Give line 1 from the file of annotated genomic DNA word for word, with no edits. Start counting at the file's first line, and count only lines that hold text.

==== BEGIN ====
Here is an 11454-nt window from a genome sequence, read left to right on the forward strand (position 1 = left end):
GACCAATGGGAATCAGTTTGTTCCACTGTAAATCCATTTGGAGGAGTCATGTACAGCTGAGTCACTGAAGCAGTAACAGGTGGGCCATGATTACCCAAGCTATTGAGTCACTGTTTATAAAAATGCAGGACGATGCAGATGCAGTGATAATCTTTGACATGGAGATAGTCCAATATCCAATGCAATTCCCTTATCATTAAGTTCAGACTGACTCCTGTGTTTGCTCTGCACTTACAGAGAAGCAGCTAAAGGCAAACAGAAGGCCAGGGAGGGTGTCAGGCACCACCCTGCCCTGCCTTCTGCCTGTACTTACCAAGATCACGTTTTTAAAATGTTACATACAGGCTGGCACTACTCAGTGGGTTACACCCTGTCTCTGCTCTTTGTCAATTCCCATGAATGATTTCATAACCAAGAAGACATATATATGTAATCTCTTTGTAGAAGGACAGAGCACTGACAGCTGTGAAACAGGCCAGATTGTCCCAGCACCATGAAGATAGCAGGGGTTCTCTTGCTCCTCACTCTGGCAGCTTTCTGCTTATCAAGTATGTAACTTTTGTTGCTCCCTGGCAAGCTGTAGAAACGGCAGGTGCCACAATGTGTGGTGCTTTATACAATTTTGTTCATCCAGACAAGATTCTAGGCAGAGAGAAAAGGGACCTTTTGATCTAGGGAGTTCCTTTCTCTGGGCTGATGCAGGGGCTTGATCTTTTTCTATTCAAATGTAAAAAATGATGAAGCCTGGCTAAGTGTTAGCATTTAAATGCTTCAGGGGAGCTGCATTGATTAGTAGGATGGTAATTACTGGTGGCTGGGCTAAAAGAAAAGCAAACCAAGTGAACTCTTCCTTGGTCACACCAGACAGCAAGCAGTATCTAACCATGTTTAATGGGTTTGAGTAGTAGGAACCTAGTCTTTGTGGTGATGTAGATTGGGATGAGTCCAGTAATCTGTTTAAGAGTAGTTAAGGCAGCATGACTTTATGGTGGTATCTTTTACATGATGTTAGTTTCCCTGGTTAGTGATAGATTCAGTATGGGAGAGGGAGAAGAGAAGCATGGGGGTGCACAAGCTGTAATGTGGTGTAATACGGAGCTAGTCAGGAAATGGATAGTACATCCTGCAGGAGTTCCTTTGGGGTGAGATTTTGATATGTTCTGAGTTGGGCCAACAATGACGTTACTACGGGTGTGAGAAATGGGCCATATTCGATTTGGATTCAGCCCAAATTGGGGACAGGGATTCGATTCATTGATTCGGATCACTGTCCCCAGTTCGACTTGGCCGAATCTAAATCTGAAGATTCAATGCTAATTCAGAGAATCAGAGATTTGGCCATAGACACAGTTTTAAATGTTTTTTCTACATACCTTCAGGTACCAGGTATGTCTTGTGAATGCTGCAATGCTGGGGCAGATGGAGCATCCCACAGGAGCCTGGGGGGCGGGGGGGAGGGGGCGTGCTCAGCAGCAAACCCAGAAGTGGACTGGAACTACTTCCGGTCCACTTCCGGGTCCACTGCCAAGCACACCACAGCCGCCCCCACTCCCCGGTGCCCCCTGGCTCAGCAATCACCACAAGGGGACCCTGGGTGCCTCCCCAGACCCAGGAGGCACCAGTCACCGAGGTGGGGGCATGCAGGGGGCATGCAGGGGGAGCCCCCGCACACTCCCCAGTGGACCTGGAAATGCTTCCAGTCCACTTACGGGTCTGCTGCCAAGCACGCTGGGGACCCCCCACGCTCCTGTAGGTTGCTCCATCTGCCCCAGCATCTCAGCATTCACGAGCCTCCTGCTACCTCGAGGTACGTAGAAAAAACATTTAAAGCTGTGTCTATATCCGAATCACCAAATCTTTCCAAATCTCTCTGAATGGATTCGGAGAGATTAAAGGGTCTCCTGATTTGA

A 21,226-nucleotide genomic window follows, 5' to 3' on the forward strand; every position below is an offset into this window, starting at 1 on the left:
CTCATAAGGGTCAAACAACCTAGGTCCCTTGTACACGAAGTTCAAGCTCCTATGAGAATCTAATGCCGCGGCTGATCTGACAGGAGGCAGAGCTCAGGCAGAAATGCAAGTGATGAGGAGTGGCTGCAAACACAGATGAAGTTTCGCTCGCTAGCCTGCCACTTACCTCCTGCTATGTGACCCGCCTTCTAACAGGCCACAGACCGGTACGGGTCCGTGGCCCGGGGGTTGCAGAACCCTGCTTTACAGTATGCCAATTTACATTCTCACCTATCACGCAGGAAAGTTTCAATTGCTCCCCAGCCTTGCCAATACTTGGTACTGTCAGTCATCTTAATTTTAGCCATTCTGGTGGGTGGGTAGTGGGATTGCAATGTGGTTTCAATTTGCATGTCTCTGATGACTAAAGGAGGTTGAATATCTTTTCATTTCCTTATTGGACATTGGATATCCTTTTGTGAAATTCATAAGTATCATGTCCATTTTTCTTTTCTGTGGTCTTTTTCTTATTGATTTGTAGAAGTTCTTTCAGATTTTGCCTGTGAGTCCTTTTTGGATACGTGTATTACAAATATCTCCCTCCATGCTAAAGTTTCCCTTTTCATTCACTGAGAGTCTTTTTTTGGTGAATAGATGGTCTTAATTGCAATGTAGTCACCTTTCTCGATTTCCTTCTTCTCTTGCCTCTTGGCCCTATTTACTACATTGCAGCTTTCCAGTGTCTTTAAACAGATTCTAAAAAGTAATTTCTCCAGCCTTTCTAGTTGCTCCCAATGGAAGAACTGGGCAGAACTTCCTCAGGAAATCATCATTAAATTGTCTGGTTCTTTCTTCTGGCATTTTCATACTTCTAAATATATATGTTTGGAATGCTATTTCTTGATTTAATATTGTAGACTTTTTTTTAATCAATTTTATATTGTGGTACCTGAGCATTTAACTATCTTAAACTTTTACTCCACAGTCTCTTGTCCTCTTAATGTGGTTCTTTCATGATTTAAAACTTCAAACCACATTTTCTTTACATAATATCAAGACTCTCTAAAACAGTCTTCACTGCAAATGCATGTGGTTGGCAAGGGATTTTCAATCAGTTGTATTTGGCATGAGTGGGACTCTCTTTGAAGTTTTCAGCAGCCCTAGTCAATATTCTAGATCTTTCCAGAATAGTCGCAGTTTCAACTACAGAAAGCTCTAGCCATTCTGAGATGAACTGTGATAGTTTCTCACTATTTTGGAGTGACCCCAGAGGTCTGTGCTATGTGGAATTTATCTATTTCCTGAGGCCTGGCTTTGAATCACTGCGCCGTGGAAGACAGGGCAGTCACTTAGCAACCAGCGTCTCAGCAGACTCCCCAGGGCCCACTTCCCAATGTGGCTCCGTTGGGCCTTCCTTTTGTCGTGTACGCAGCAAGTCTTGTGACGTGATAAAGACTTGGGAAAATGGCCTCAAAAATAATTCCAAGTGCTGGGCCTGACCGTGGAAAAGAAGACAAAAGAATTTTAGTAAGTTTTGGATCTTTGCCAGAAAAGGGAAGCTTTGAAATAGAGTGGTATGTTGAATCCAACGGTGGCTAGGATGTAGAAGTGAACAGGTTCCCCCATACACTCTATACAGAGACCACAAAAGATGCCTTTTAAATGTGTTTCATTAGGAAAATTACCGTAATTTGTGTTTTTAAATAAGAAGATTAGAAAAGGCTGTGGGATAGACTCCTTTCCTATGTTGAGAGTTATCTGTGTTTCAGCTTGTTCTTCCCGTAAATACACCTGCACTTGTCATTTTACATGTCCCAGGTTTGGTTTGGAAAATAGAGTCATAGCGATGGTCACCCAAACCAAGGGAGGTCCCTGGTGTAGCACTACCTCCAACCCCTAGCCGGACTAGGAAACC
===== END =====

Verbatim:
Here is an 11454-nt window from a genome sequence, read left to right on the forward strand (position 1 = left end):